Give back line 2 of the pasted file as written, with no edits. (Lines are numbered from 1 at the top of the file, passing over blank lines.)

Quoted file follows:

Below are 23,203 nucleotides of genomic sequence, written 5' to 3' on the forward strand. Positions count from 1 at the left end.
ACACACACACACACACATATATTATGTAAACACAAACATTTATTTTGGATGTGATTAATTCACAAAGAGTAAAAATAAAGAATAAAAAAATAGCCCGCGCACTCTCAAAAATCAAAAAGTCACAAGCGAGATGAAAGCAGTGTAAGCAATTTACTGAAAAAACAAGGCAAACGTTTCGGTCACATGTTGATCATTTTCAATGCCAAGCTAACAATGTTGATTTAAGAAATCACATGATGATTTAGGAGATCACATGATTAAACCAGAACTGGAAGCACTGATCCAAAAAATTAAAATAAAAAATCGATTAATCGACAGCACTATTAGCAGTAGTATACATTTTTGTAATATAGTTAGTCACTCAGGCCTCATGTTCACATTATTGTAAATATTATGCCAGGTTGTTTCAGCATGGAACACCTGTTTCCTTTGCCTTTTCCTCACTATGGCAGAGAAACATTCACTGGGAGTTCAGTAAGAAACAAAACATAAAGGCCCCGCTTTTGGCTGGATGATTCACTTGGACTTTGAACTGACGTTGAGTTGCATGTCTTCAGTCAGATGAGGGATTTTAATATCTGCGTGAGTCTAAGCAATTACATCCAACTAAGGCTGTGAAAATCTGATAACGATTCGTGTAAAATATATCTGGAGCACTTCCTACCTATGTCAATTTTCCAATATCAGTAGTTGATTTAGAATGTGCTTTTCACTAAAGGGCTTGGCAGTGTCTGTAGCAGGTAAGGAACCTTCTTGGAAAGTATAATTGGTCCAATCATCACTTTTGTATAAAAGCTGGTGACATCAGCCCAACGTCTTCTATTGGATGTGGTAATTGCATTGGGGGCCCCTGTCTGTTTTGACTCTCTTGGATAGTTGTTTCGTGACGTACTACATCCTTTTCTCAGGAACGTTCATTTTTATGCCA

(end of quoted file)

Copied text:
ACACACACACACACACATATATTATGTAAACACAAACATTTATTTTGGATGTGATTAATTCACAAAGAGTAAAAATAAAGAATAAAAAAATAGCCCGCGCACTCTCAAAAATCAAAAAGTCACAAGCGAGATGAAAGCAGTGTAAGCAATTTACTGAAAAAACAAGGCAAACGTTTCGGTCACATGTTGATCATTTTCAATGCCAAGCTAACAATGTTGATTTAAGAAATCACATGATGATTTAGGAGATCACATGATTAAACCAGAACTGGAAGCACTGATCCAAAAAATTAAAATAAAAAATCGATTAATCGACAGCACTATTAGCAGTAGTATACATTTTTGTAATATAGTTAGTCACTCAGGCCTCATGTTCACATTATTGTAAATATTATGCCAGGTTGTTTCAGCATGGAACACCTGTTTCCTTTGCCTTTTCCTCACTATGGCAGAGAAACATTCACTGGGAGTTCAGTAAGAAACAAAACATAAAGGCCCCGCTTTTGGCTGGATGATTCACTTGGACTTTGAACTGACGTTGAGTTGCATGTCTTCAGTCAGATGAGGGATTTTAATATCTGCGTGAGTCTAAGCAATTACATCCAACTAAGGCTGTGAAAATCTGATAACGATTCGTGTAAAATATATCTGGAGCACTTCCTACCTATGTCAATTTTCCAATATCAGTAGTTGATTTAGAATGTGCTTTTCACTAAAGGGCTTGGCAGTGTCTGTAGCAGGTAAGGAACCTTCTTGGAAAGTATAATTGGTCCAATCATCACTTTTGTATAAAAGCTGGTGACATCAGCCCAACGTCTTCTATTGGATGTGGTAATTGCATTGGGGGCCCCTGTCTGTTTTGACTCTCTTGGATAGTTGTTTCGTGACGTACTACATCCTTTTCTCAGGAACGTTCATTTTTATGCCA